Jeff Horwitz, a former Salon editorial fellow, writes for the Washington City Paper. More Jeff Horwitz.
More Related Stories
- 6 things you need to know about dark money groups
- Jester clowns Westboro Baptist Church
- GOP: Party of crybabies
- Developers evict historic women's shelter to build luxury hotel
- Guantánamo prisoner on hunger strike cries for help on Twitter
- 3 possible solutions to international tax avoidance
- “I just want the U.S. to send my father home”
- Army weapons engineer tied to white nationalist organizations
- Ted Cruz against the world
- David Vitter's hypocritical, punitive, horrible new amendment
- Louie Gohmert: Women should be forced to carry nonviable pregnancies to term
- Could hackers destroy the U.S. power grid?
- Democrats may be even worse than Republicans at regulating Wall Street
- Eric Holder versus journalism
- A progressive defense of drones
- There's no substitute for government disaster relief
- Holder signed off on search warrant for reporter
- Mississippi could begin prosecuting women for miscarriages
- Mike Judge: "Bowling for Columbine" made me pro-gun
- Closing Gitmo is not enough
- Murkowski: Palin too disengaged to run for Senate
Featured Slide Shows
The week in 10 picsclose X
- 1 of 11
Lisa Montgomery embraces her nephew Thursday after a tornado tore apart her home in Cleburne, Texas. The twister killed six people and destroyed entire swaths of the North Texas town.
Credit: AP/LM Otero
Jack McMahon, the defense attorney for abortion doctor Kermit Gosnell, speaks outside the Criminal Justice Center in Philadelphia Tuesday. His client was convicted of killing three babies in his clinic, and will serve multiple life sentences.
Credit: AP/Matt Rourke
A photo taken Monday captures Vice President Joe Biden's response to a Milwaukee second-grader's innovative proposal to end America's epidemic of gun violence. This guy!
Credit: AP/Jenny Aicher
Sen. Rand Paul, R-Ky., flanked by a grouper-eyed Michele Bachmann, addresses the IRS' admission that it targeted Tea Party groups in advance of the 2012 election. In an op-ed for CNN Thursday, the Kentucky senator slammed the president for his faux outrage.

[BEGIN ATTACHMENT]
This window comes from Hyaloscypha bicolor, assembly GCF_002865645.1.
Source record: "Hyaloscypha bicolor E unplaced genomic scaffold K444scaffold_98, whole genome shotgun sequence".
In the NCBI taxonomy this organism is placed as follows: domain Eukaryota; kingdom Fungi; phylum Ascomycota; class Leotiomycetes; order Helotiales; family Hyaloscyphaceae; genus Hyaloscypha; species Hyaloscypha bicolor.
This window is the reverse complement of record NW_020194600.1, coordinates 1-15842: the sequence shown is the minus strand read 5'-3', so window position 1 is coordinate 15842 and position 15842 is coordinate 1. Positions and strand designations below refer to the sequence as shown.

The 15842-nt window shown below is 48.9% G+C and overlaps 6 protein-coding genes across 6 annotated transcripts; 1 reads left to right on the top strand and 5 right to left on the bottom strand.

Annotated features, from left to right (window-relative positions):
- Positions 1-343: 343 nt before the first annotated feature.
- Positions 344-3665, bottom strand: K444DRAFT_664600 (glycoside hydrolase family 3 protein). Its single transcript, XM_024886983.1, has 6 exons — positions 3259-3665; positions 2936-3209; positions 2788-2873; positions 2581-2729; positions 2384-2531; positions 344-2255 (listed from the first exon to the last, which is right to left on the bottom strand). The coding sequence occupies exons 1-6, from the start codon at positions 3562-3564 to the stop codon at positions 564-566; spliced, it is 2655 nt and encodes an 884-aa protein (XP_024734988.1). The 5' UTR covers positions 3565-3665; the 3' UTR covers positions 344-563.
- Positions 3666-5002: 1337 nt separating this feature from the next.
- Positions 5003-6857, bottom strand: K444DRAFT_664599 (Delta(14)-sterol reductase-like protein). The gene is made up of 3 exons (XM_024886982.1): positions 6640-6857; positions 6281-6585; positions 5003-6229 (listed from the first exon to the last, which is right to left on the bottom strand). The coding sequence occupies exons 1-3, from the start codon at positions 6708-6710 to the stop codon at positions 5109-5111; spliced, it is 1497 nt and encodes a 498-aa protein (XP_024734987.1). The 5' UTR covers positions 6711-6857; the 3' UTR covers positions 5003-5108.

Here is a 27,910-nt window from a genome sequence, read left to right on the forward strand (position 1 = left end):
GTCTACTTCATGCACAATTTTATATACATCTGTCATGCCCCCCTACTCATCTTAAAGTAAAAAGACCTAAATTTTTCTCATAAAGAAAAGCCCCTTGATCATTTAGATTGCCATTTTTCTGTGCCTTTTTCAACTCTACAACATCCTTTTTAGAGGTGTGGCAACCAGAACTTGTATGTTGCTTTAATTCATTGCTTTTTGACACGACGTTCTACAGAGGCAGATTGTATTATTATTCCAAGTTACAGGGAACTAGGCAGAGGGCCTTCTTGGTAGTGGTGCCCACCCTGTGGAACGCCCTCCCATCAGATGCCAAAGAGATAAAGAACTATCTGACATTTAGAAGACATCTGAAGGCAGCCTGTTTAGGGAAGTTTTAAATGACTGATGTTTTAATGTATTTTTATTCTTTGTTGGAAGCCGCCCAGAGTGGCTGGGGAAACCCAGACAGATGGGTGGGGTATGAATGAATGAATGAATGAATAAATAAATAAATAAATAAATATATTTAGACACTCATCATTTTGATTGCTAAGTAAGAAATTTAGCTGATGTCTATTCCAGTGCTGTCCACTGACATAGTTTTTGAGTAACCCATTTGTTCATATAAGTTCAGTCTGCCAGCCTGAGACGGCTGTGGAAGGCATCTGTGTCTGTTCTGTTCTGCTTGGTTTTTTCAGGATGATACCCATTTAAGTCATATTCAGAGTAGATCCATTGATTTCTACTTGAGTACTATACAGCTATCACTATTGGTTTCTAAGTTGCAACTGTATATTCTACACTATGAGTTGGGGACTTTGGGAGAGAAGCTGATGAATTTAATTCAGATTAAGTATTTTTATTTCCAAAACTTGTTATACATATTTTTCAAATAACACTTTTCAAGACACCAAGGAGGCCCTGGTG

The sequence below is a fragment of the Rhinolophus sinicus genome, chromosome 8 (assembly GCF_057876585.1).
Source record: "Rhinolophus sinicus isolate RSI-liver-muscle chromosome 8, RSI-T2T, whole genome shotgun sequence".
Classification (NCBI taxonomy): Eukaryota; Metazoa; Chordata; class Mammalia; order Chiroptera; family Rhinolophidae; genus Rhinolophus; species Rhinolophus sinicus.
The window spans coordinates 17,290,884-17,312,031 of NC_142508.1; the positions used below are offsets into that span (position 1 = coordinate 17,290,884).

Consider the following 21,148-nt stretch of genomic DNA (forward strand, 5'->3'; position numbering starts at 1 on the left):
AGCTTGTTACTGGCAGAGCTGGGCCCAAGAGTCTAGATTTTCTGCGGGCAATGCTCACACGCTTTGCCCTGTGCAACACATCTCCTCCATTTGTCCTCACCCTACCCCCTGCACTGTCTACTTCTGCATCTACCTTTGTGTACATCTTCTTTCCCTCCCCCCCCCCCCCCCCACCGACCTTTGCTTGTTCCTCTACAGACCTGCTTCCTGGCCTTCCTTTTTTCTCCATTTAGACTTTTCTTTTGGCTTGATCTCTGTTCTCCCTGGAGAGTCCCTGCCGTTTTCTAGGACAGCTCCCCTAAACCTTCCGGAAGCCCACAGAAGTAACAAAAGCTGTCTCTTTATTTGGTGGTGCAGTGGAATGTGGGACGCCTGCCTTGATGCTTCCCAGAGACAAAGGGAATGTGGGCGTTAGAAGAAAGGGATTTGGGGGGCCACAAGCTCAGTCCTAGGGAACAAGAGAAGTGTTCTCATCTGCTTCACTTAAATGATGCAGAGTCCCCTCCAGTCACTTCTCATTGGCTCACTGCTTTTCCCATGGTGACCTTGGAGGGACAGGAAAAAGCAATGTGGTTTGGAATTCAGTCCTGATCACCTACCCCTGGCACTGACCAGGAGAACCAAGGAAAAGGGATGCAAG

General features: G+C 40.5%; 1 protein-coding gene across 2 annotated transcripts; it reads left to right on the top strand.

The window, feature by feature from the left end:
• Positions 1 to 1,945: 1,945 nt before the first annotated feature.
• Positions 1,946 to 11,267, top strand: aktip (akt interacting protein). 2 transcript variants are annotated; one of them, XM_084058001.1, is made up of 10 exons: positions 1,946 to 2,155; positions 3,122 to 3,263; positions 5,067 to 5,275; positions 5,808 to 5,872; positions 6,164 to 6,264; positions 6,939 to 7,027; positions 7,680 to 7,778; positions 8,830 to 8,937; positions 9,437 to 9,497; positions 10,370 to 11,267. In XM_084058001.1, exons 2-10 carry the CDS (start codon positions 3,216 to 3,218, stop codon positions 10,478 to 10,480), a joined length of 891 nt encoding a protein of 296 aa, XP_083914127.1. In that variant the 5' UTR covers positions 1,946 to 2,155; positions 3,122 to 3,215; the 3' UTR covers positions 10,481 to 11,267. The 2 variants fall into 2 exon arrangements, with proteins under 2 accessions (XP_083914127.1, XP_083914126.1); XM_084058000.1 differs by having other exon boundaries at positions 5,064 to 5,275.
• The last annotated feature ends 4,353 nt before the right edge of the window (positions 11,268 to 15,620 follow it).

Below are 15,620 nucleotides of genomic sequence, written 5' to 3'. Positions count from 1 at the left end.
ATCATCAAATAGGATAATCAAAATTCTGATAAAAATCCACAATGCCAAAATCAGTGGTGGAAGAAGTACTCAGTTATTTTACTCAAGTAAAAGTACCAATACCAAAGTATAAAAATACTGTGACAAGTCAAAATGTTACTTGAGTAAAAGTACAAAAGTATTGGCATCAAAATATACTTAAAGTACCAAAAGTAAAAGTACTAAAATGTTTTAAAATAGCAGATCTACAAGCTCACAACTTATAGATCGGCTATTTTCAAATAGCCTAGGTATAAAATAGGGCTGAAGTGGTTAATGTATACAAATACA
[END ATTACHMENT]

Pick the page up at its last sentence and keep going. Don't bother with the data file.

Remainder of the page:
Credit: AP/Molly Riley
Ousted IRS chief Steven Miller is sworn in on Capitol Hill Friday. Miller testified before the House Ways and Means Committee on the extra scrutiny the agency gave conservative groups applying for tax-exempt status.
Credit: AP/J. Scott Applewhite
Attorney General Eric Holder pauses as he testifies on Capitol Hill before the House Judiciary Committee Wednesday. Holder is under fire, among other things, for the Justice Department's gathering of phone records at the Associated Press.
Credit: AP/Carolyn Kaster
O.J. Simpson sits during an evidentiary hearing at Clark County District Court in Las Vegas, Nev., Thursday. Simpson, who is currently serving a nine-to-33-year sentence in state prison for armed robbery and kidnapping, is using a writ of habeas corpus to seek a new trial.
Credit: AP/Las Vegas Review-Journal/Jeff Scheid
Major Tom to ground control: On Sunday astronaut Chris Hadfield recorded the first music video from space, a cover of David Bowie's "Space Oddity."
Credit: AP/NASA/Chris Hadfield
When it rains it pours. President Barack Obama speaks during a news conference Thursday with Turkish Prime Minister Recep Tayyip Erdogan, inexplicably inspiring an #umbrellagate Twitter meme.
Credit: AP/Jacquelyn Martin
A smoke plume rises high above a road block at the intersection of County A and Ross Road east of Solon Springs, Wis., Tuesday. No injuries were reported, but the the wildfire caused evacuations across northwestern Wisconsin.
Credit: AP/The Duluth News-Tribune/Clint Austin
Recent Slide Shows
- 1 of 11
War Room is our political news and commentary blog, with coverage and commentary throughout the day.